Sunday, January 25, 2009

Lincoln's Youth by Louis A. Warren

In honor of the 200th anniversary of his birth, I am going to read at least one of my Lincoln books every month. This might be hard for other people, but I have about 20 or so of them, so there you go.

This was the only book I had that specialized in the early years of Lincoln, so I decided to start with it. Acquired a few years ago on a trip to Indianapolis, it boasted an account of Lincoln's time in the Hoosier state. Written for the 150th anniversary of Lincoln's birth, I was hoping for an accounting of his time spent growing up, challenging his father's primitive world view and outgrowing the pioneer surroundings about him.

Now the thing is, there are two kinds of old history books. On one hand, you have the ones that, while not having all the modern access of today, are still worth reading. On the other hand, you have jingoistic false-faced simplistic texts that don't dare to criticize the subject at hand. They are worthless to anyone who doesn't think John Wayne movies are historically accurate.

Well, unfortunately for me, this was not only one of those books, it was really a 40 page pamphlet masquerading as a full book, with the extra 150 or so pages filled with childish morality comments, extracts from books "Abraham must have read", and listings of people who had little or nothing to do with Lincoln himself, by the author's own admission.

I should have known I was in trouble when Warren began the book by showing that Lincoln was descended from hearty New England Protestant stock. (He doesn't refer to Lincoln's bloodline as being "pure American" but you can tell by reading through the lines and the pains he takes to find the bloodline for both of Lincoln's parents as well as his step-mother that this is of vital importance to Warren.) But I soldiered on through the scanty facts and past pages of quotes from Franklin's autobiography, Murray's English Reader, a glowing biography of Washington filled with historical inaccuracies that Warren actually praises because it's "the perfect example for youth to follow!"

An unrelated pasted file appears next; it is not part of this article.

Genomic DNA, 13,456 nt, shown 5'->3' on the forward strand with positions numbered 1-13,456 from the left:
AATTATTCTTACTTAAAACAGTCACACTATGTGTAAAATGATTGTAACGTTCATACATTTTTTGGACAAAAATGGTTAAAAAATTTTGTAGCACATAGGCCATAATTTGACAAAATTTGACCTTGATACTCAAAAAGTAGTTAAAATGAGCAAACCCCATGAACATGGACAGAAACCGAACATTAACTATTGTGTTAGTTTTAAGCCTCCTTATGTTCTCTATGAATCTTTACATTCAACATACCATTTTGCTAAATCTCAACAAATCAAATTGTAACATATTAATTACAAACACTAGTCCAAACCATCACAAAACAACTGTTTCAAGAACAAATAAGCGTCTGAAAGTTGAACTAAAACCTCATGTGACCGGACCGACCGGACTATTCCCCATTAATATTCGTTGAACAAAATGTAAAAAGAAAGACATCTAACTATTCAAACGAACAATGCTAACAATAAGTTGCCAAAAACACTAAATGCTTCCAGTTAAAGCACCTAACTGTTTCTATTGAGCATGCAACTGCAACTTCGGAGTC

Perhaps the worst sections are where Warren tries to play child psychologist, predicting when Lincoln got interested in girls (despite ignoring evidence that suggests he may not have been interested in girls at all--that he himself quotes!), began to be his own man, and so on. They're so classically 1950s as to almost be laughable if this book wasn't being reprinted as a good text to use for information on Lincoln's early years.

However, the clincher for me is that Warren repeatedly tries to patch together a good relationship between Lincoln and his father, which is exactly the opposite of everything I've ever read, going all the way back to children's books on the subject. He even claims that:

"Thomas Lincoln was a worthy parent. There is not recorded a single factual incident in which he brought discredit to his family or himself. The death of Abraham's mother tended to draw him closer to his father. It is not difficult to visualize a congenial filial relationship between a father who was good-humored, 'loving everybody and everything,' and a son who was 'kind to everybody and everything.' Certainly these parallel characteristics should have created an ideal father and son companionship."

Now first of all, the quotes come from Lincoln's step-mother, not a person inclined to criticize her husband. Second, Warren places in a footnote that Lincoln's first extensive biographer, William Herndon (his law partner) states the exact opposite was true, rather than deal with that in the main text. (After all, you have to have room to quote the laws of a church Lincoln worked at, which is far more important than his relationship to his father.) And third, Warren himself says "should have created", proof that he cannot find a way to substanciate his family values claim.

It's shoddy research like the above which causes me to question everything else that appears factual, such as Lincoln's first jobs away from his father, or his ambiguous love life at this time. While I appreciate sections that quote Lincoln's writings in his school books, proof that Thomas Lincoln was not poor by pioneer standards, and a little of the history of the surrounding neighborhood, there's simply too much padding and supposition for my taste. Add on the overtly Christian opinions of the writer, who must insert his values onto Lincoln at every opportunity, and I'm left with a bad taste in my mouth.

The book calls Lincoln "Indiana's finest contribution to civilization," which would be like Pennsylvania claiming Dwight Eisenhower was formed here (he lived here for a time, just like Lincoln lived for a time in Indiana). Warren can be excused for not listing David Letterman, as he was only a baby when the book was written. It's an exaggeration that's typical of the book's text--a lot of fluff and only a bit of substance.

Those looking to learn more of Lincoln would be better served elsewhere. Meanwhile, my Lincoln collection just got reduced to 19. I hope for better luck as the year goes on.

1 comment:

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